Exeunt [Boatswain with Mariners, followed by Alonso, Sebastian, Antonio and Ferdinand]

GONZALO I have great comfort from this fellow: methinks he hath no drowning mark upon him: his complexion is perfect gallows. Stand fast, good Fate, to his hanging: make the rope of his destiny our cable, for our own doth little advantage. If he be not born to be hanged, our case is miserable. Exit

Enter Boatswain

BOATSWAIN Down with the topmast! Yare! Lower, lower! Bring her to try with main course. (A cry within) A plague upon this howling! They are louder than the weather or our office.

Enter Sebastian, Antonio and Gonzalo

Yet again? What do you here? Shall we give o'er and drown? Have you a mind to sink?

SEBASTIAN A pox o'your throat, you bawling, blasphemous, incharitable dog!

BOATSWAIN Work you then.

ANTONIO Hang, cur! Hang, you whoreson, insolent noisemaker! We are less afraid to be drowned than thou art.

GONZALO I'll warrant him for drowning, though the ship were no stronger than a nutshell and as leaky as an unstanched wench.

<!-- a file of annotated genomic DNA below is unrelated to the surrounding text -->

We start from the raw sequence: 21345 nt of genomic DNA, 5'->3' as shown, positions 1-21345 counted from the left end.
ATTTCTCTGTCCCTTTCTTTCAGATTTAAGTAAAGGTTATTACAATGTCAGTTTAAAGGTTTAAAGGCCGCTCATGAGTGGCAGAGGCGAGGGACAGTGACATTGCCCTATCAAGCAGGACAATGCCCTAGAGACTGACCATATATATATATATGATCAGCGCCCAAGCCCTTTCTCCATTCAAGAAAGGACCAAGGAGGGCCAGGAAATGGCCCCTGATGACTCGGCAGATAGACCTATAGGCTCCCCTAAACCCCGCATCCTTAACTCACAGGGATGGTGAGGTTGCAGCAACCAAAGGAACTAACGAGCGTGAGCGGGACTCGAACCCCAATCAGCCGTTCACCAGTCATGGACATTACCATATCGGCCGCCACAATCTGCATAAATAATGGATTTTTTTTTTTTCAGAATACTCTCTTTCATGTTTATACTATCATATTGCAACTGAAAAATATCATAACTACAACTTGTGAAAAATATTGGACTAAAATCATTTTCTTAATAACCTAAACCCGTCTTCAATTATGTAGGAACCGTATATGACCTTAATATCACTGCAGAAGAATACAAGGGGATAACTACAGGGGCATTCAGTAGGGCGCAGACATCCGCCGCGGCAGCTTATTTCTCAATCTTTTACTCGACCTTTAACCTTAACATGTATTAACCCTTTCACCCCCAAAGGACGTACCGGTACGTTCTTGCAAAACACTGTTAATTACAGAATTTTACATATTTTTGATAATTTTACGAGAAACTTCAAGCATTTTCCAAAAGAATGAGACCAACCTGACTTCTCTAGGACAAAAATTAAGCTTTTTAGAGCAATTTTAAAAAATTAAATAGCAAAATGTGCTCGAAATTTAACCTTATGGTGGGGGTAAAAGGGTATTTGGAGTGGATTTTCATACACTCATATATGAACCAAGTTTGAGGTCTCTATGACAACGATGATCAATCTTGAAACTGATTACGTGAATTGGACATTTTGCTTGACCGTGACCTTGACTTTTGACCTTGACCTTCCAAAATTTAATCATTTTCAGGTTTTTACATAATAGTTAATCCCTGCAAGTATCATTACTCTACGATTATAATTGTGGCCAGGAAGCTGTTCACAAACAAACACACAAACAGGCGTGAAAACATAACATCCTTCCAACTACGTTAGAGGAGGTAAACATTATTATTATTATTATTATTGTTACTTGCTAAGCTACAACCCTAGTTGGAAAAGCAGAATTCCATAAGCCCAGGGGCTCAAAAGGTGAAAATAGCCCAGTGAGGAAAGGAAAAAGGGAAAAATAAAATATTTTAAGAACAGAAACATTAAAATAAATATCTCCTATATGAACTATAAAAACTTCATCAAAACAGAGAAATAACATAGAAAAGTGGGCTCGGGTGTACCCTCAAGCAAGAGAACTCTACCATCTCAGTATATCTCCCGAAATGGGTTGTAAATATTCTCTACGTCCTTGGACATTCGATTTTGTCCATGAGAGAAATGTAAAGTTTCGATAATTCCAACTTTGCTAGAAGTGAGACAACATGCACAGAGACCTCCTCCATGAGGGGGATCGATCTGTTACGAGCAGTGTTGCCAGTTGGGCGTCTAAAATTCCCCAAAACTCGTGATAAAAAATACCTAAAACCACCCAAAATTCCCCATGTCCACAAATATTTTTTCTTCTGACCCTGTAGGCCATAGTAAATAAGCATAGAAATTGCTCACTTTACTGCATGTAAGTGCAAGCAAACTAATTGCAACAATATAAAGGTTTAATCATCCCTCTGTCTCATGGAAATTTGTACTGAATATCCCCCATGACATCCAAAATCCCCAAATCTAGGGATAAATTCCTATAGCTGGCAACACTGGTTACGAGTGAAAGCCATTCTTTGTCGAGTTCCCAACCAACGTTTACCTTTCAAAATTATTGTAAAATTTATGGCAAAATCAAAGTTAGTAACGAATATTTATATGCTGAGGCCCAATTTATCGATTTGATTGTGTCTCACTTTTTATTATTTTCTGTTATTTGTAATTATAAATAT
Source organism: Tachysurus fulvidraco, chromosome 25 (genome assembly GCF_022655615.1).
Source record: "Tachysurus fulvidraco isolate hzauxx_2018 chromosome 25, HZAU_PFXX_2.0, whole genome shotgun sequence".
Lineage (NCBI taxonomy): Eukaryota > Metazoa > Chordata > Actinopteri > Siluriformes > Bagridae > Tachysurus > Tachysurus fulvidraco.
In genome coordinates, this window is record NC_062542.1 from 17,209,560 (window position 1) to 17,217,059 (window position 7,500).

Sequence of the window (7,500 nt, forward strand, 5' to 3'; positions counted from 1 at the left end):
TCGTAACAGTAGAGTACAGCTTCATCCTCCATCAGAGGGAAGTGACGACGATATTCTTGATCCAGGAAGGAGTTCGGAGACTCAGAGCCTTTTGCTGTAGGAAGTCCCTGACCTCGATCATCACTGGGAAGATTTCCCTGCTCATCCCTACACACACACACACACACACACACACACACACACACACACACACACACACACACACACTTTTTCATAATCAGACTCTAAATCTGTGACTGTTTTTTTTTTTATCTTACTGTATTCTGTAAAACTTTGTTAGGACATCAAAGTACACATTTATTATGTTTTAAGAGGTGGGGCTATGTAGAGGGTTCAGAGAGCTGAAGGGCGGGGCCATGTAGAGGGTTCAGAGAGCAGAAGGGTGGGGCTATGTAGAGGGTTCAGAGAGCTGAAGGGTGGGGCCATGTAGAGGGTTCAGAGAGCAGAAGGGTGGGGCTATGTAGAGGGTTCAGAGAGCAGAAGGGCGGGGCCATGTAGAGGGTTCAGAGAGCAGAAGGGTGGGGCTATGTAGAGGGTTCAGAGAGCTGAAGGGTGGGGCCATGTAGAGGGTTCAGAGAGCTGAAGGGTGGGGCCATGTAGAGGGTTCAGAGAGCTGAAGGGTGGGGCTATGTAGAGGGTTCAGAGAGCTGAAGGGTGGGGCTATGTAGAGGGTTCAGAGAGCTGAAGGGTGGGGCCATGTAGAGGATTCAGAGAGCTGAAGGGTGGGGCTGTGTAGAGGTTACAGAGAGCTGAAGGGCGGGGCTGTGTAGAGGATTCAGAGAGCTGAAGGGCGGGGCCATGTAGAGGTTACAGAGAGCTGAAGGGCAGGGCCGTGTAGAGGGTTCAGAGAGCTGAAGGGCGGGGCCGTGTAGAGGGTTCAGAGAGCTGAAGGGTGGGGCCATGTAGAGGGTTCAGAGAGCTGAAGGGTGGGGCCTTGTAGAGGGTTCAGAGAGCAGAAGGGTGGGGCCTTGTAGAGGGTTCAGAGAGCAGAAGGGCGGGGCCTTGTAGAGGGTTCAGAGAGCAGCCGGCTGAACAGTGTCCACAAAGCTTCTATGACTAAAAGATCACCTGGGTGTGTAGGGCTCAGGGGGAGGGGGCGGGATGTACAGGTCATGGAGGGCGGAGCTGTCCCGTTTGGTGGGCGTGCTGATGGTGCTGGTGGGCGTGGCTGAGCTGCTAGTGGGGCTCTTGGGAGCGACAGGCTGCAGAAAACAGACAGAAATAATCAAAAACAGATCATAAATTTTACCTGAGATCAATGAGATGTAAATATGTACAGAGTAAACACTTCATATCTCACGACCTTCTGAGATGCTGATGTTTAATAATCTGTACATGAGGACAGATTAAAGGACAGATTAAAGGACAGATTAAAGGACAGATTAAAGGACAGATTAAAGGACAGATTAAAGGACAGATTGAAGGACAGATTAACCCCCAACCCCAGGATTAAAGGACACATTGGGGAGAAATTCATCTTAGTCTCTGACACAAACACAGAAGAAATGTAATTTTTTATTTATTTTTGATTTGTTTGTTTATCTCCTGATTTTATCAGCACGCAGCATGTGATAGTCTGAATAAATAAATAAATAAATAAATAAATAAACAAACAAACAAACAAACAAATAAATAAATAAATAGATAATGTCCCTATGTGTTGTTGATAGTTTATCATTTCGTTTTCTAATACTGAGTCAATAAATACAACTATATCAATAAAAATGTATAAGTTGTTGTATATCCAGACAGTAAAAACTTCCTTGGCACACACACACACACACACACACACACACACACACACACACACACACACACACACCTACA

BOATSWAIN Lay her ahold, ahold! Set her two courses off to sea again! Lay her off!

Enter Mariners, wet

MARINERS All lost! To prayers, to prayers! All lost!

BOATSWAIN What, must our mouths be cold?

GONZALO The king and prince at prayers: let's assist them, for our case is as theirs.

SEBASTIAN I'm out of patience.

ANTONIO We are merely cheated of our lives by drunkards. This wide-chopped rascal: would thou mightst lie drowning, the washing of ten tides!

GONZALO He'll be hanged yet,
Though every drop of water swear against it And gape at wid'st to glut him. [Exeunt Boatswain and Mariners]

A confused noise within

[VOICES OFF-STAGE] Mercy on us! - We split, we split! - Farewell, my wife and children! - Farewell, brother! - We split, we split, we split!

ANTONIO Let's all sink wi'th'king.